This may just be my lack of experience in Drupal talking (I've got plenty of experience in PHP, just not Drupal), but I put a pretty decent amount of thought into the matter and even mocked up simple prototypes just to see if there was something I was missing.
I have had an absolutely terrible experience with it, which sadly isn't unique amongst these big PHP projects.
My primary job for the last 2 years has been developing a Drupal site for a group of daily newspapers with monthly page views in the low 8 figures.
We were in a situation where we had to get a site up quickly (Our small group was bought off from a much larger conglomerate, so the huge $$$$ Java system we had been using
went away). Drupal allows us to get a tolerable site up in about 3 months, and a much better site up about 6 months later. Have there been pain points? Sure. But if we'd used anything else there's no way we would have been on our feet nearly as quickly.
Are we investigating other options? Of course, if I wasn't I wouldn't be doing my job. There's a part of me that would love to rewrite the whole thing in Rails or Django. That would be a huge undertaking though.
We've had different experiences, but I wouldn't touch it with a 10' bargepole, not any more. And I'm glad I've been managing to encourage my boss to start moving away from it. The only positive thing I've been able to take from it is a list of things never to do in my own code.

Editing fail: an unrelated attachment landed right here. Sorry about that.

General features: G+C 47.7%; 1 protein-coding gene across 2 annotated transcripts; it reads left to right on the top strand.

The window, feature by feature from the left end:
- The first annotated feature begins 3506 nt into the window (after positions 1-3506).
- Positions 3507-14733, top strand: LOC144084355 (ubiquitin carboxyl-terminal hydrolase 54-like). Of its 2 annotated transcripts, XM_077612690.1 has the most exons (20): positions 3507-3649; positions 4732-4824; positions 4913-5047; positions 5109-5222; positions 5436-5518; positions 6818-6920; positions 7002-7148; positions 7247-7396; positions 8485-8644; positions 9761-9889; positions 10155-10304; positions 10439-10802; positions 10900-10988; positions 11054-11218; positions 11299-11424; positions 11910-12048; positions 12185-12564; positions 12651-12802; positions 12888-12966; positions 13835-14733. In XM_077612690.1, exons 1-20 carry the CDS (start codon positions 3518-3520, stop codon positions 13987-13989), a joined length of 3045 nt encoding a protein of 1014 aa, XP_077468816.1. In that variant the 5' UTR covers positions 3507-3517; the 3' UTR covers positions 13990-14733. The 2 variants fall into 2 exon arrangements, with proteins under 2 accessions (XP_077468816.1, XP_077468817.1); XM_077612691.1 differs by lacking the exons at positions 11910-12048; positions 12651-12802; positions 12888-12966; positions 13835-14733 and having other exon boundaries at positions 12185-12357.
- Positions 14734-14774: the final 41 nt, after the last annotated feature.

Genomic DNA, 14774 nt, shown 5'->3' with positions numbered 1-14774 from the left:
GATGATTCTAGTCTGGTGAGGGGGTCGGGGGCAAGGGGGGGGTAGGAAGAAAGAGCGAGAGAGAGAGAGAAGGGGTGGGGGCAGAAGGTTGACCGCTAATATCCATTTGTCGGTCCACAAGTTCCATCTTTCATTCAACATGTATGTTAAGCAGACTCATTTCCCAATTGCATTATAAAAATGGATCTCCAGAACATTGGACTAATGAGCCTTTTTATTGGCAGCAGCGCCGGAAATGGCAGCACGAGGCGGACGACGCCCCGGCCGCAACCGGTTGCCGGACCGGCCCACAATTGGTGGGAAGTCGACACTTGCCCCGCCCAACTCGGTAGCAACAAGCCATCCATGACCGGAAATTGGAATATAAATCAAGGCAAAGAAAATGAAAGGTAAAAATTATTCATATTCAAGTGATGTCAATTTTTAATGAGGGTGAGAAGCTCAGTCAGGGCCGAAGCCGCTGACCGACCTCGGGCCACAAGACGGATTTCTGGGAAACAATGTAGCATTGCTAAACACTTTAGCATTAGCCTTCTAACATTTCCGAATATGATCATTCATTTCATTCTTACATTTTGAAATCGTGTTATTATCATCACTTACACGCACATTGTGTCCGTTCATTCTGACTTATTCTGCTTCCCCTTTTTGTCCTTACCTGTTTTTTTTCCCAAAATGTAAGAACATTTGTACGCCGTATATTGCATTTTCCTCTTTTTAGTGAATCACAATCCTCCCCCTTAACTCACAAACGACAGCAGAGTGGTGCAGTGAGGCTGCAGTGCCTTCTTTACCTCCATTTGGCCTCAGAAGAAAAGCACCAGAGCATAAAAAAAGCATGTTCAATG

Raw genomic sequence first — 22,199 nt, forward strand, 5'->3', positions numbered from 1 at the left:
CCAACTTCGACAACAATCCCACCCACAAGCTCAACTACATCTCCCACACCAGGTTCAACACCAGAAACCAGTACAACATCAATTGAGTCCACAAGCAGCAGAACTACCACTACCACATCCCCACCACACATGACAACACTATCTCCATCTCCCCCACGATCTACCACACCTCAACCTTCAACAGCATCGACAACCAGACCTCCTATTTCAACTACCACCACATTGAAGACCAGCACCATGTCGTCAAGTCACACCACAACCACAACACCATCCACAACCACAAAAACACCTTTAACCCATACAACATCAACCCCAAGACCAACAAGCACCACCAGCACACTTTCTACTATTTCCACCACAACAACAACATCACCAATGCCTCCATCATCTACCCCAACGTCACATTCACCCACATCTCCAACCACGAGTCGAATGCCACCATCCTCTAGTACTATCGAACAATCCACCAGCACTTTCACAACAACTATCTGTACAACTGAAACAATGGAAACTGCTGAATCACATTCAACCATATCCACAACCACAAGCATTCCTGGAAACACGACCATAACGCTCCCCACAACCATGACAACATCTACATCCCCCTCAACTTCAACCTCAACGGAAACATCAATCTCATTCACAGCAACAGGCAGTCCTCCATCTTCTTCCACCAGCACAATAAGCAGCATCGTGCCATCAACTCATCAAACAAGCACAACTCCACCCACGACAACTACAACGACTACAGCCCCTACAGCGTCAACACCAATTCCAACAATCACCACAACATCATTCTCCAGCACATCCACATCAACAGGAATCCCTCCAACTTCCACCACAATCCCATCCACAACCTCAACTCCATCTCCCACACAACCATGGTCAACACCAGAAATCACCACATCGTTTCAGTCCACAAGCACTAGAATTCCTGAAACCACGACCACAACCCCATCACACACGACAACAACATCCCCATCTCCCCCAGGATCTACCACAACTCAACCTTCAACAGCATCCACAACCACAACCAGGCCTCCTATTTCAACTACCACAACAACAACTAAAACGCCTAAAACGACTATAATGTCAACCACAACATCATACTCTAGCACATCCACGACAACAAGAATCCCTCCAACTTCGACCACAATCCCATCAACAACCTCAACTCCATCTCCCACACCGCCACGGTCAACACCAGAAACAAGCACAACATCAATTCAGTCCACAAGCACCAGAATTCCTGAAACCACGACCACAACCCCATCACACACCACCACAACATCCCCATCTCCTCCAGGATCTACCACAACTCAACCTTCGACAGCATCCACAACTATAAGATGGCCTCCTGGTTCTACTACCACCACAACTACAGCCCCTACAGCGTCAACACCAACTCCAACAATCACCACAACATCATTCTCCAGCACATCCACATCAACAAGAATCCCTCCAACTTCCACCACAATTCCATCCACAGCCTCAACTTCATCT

Like I say, it's not just Drupal. It's a side-effect of over-complication in the name of simplicity, and trying to run in parallel a system that makes it easy for non-devs to use. It's a recipe for disaster if you want lean, maintainable code.
Oh, and it causes performance problems too.
Understatement of the year so far.
I love Drupal, but since there's no bright line separating configuration and content, rolling features up from a dev environment to staging to live can sometimes be a nightmare, particularly if the Features and Strongarm modules don't have you covered.
Drupal is extremely powerful, but would be a nightmare for users used to the WP platform.
Drupal does have wysiwyg implemented as a module http://drupal.org/project/wysiwyg (actually several competing editors are possible),
Drupal also can do automated updates, though I wouldn't advise it. Drush works for it, http://drupal.org/project/drush and a lot of people use it with great success. You would want a carefully vetted rollback plan though. The better road is to forgo updates other than security until scheduled maintenance or a MUST have feature is present. The GUI /update process is actually quite nice if you've set everything up properly.
The thing about Drupal is doing everything doesn't have to be painful, but if you've approached it in a "non-Drupal" way it can get bad quickly. Drupal is complex and the hand off to a customer is never easy with complex software. Have you tried the same with Plone?